Probably the prime example, though, in the entire Bible would be Judas Iscariot. He walked with Christ for three-and-a-half years, saw all the miracles, listened to Him teach, professed to be a follower, and then betrays Him for money. And then, so overwrought at the end that he hangs himself. So we’ve already answered the question about mental health, haven’t we – double-minded taken to extremes. Suicidality is not a fun place to be.
Now, at LifeResource, we’ve noticed that many people who read the Bible have trouble connecting what they read with their own lives, and what they see in the news, and what’s going on around them. Part of that problem is the language. The Bible uses different language than we do today to talk about the same things that we’re looking at.
So what terms do we use today when we talk about being double-minded? Well, one word, that is probably the most common, is ambivalence. From Wikipedia, the word ambivalent derives from the Latin prefix ambi, meaning both, and valence, which is derived from the Latin valentia, meaning strength. Now, it’s common to use the word ambivalent to describe a lack of feelings one way or the other about something, but that is not what that word means. It actually means to have strong feelings about the same issue two different directions at the same time. Ambi means both. So, if you’re ambivalent, you have both positive and negative feelings toward something, or have feelings for both sides of an issue. It says that ambivalence is experienced as psychologically unpleasant when the positive and negative aspects of a subject are both present in a person’s mind at the same time. This state can lead to avoidance, or procrastination, or to deliberate attempts to resolve the ambivalence. When the situation does not require a decision to be made, people experience less discomfort, even when feeling ambivalent.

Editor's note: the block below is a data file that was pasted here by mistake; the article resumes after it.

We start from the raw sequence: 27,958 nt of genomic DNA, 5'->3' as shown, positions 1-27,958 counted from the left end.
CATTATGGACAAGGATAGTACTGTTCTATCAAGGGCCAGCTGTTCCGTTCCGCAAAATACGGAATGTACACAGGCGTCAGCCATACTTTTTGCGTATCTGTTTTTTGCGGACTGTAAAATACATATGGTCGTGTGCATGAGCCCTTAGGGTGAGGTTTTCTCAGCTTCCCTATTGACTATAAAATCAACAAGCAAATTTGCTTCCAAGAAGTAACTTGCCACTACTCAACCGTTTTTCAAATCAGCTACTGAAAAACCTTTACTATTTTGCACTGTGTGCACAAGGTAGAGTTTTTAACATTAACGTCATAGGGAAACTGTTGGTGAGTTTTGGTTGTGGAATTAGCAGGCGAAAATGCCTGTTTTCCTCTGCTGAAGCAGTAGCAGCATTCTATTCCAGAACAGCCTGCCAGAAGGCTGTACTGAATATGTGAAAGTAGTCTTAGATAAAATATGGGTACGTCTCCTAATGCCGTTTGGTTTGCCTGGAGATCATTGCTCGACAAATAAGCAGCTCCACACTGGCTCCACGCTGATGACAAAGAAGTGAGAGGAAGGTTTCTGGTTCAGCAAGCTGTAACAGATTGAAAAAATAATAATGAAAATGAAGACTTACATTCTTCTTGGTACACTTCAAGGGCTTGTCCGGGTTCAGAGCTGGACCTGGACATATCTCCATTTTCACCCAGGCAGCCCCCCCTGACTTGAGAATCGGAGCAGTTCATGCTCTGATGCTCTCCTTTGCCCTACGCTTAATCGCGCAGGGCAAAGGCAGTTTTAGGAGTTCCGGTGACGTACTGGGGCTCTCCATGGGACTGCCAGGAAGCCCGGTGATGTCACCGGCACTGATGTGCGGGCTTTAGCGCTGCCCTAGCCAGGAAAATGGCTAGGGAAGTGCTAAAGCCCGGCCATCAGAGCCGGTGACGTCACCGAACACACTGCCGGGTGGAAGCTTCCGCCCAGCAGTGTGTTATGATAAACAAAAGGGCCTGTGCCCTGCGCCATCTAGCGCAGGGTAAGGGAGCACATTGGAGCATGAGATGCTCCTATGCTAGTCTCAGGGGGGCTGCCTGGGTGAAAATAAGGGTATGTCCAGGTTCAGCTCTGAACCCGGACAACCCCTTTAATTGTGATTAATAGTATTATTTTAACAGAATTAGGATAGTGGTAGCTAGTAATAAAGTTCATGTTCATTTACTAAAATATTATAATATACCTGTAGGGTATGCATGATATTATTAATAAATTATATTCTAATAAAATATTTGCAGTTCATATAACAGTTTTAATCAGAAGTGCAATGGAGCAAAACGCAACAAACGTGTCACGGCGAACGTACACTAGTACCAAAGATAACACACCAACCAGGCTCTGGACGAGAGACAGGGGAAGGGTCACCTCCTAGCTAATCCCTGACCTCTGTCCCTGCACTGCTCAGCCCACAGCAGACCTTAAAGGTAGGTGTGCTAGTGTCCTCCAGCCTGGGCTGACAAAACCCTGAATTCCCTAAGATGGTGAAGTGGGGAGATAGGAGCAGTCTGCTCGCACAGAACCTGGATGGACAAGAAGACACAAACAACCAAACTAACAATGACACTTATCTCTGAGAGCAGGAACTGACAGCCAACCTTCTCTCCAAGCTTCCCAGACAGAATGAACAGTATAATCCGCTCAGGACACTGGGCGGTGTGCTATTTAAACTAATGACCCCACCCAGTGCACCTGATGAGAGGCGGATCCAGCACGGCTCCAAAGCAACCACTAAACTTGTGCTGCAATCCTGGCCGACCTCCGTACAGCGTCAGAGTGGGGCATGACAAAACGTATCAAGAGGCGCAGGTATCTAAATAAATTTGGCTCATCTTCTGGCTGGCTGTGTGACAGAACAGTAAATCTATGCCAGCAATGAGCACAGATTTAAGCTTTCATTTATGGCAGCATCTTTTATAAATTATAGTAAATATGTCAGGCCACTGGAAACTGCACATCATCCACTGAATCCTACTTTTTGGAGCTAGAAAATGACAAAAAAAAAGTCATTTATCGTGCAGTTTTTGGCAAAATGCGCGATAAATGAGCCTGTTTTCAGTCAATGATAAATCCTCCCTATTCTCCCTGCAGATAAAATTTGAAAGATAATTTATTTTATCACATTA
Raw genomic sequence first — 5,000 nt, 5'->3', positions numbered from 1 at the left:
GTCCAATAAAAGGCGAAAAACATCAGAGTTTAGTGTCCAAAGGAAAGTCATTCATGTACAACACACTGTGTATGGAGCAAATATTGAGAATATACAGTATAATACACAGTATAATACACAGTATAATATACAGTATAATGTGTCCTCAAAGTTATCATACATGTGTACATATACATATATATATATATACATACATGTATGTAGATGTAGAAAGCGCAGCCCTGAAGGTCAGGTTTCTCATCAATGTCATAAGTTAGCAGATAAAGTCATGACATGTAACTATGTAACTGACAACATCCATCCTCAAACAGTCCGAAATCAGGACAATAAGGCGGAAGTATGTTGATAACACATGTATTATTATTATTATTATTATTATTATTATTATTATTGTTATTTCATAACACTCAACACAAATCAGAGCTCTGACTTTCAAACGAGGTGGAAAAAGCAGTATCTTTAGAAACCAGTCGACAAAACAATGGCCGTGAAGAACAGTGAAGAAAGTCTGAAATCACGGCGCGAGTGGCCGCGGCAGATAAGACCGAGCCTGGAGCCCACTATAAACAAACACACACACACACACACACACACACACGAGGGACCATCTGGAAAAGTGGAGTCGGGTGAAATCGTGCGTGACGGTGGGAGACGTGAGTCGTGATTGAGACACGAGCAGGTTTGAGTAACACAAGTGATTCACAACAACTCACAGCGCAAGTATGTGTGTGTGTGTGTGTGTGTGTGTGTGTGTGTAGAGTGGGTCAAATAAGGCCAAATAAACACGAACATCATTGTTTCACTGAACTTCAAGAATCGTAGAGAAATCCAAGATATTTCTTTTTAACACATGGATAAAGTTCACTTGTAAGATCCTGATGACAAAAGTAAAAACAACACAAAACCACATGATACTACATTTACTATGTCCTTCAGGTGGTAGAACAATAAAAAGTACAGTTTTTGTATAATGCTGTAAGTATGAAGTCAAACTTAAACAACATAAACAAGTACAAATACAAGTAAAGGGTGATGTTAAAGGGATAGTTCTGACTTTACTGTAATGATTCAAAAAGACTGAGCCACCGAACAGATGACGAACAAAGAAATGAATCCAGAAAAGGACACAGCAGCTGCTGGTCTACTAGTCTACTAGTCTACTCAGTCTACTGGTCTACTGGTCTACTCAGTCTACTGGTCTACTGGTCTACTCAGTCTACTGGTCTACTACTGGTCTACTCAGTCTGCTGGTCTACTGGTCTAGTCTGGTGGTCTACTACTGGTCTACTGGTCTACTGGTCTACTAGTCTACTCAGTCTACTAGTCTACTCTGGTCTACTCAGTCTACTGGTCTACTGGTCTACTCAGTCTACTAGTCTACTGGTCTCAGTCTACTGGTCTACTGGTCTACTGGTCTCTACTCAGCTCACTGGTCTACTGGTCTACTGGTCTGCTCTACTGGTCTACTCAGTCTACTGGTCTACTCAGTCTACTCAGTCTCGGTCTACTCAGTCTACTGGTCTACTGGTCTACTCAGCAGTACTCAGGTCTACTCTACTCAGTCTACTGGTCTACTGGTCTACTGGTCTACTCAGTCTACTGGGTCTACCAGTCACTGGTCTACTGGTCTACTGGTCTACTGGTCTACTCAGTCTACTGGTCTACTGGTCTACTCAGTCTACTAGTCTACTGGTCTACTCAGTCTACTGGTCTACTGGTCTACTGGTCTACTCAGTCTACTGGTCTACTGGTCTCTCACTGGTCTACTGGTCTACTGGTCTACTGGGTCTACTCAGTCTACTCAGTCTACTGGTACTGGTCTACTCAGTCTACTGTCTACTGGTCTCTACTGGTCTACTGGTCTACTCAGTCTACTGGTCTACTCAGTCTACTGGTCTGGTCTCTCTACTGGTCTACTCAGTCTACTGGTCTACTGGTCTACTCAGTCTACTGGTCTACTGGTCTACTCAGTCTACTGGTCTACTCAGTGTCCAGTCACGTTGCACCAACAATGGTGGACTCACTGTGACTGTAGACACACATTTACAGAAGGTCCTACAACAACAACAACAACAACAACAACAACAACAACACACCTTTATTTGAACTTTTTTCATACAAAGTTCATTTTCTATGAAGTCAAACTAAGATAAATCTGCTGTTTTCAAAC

Saul had ambivalent feelings toward David – strong feelings both ways – love-hate. We talk about “love-hate relationships.” That’s all about ambivalence.